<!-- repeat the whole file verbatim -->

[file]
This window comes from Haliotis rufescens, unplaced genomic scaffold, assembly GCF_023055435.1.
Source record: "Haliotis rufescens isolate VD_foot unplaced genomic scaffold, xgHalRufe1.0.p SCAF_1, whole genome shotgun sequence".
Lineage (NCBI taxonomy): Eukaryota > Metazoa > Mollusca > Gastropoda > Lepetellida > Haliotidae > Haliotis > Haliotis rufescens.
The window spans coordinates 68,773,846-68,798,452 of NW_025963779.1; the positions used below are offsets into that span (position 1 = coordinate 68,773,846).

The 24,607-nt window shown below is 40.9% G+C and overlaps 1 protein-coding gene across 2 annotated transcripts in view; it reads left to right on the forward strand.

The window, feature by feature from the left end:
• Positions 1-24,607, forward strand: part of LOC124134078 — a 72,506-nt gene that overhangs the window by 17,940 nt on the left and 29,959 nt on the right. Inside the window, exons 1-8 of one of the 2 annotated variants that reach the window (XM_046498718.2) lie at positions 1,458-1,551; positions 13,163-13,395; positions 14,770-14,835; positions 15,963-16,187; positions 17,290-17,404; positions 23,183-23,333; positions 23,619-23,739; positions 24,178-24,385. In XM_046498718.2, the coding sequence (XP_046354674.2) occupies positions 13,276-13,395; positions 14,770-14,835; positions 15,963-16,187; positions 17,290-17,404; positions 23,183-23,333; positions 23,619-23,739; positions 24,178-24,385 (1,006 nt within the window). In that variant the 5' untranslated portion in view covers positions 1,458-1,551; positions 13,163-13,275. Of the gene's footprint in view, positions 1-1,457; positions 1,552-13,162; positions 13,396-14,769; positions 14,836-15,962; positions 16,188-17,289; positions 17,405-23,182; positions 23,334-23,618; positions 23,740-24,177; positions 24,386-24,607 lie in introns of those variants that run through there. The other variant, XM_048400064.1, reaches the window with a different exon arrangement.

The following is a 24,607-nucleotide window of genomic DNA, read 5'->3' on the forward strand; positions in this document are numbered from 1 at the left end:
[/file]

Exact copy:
This window comes from Haliotis rufescens, unplaced genomic scaffold, assembly GCF_023055435.1.
Source record: "Haliotis rufescens isolate VD_foot unplaced genomic scaffold, xgHalRufe1.0.p SCAF_1, whole genome shotgun sequence".
Lineage (NCBI taxonomy): Eukaryota > Metazoa > Mollusca > Gastropoda > Lepetellida > Haliotidae > Haliotis > Haliotis rufescens.
The window spans coordinates 68,773,846-68,798,452 of NW_025963779.1; the positions used below are offsets into that span (position 1 = coordinate 68,773,846).

The 24,607-nt window shown below is 40.9% G+C and overlaps 1 protein-coding gene across 2 annotated transcripts in view; it reads left to right on the forward strand.

The window, feature by feature from the left end:
• Positions 1-24,607, forward strand: part of LOC124134078 — a 72,506-nt gene that overhangs the window by 17,940 nt on the left and 29,959 nt on the right. Inside the window, exons 1-8 of one of the 2 annotated variants that reach the window (XM_046498718.2) lie at positions 1,458-1,551; positions 13,163-13,395; positions 14,770-14,835; positions 15,963-16,187; positions 17,290-17,404; positions 23,183-23,333; positions 23,619-23,739; positions 24,178-24,385. In XM_046498718.2, the coding sequence (XP_046354674.2) occupies positions 13,276-13,395; positions 14,770-14,835; positions 15,963-16,187; positions 17,290-17,404; positions 23,183-23,333; positions 23,619-23,739; positions 24,178-24,385 (1,006 nt within the window). In that variant the 5' untranslated portion in view covers positions 1,458-1,551; positions 13,163-13,275. Of the gene's footprint in view, positions 1-1,457; positions 1,552-13,162; positions 13,396-14,769; positions 14,836-15,962; positions 16,188-17,289; positions 17,405-23,182; positions 23,334-23,618; positions 23,740-24,177; positions 24,386-24,607 lie in introns of those variants that run through there. The other variant, XM_048400064.1, reaches the window with a different exon arrangement.

The following is a 24,607-nucleotide window of genomic DNA, read 5'->3' on the forward strand; positions in this document are numbered from 1 at the left end: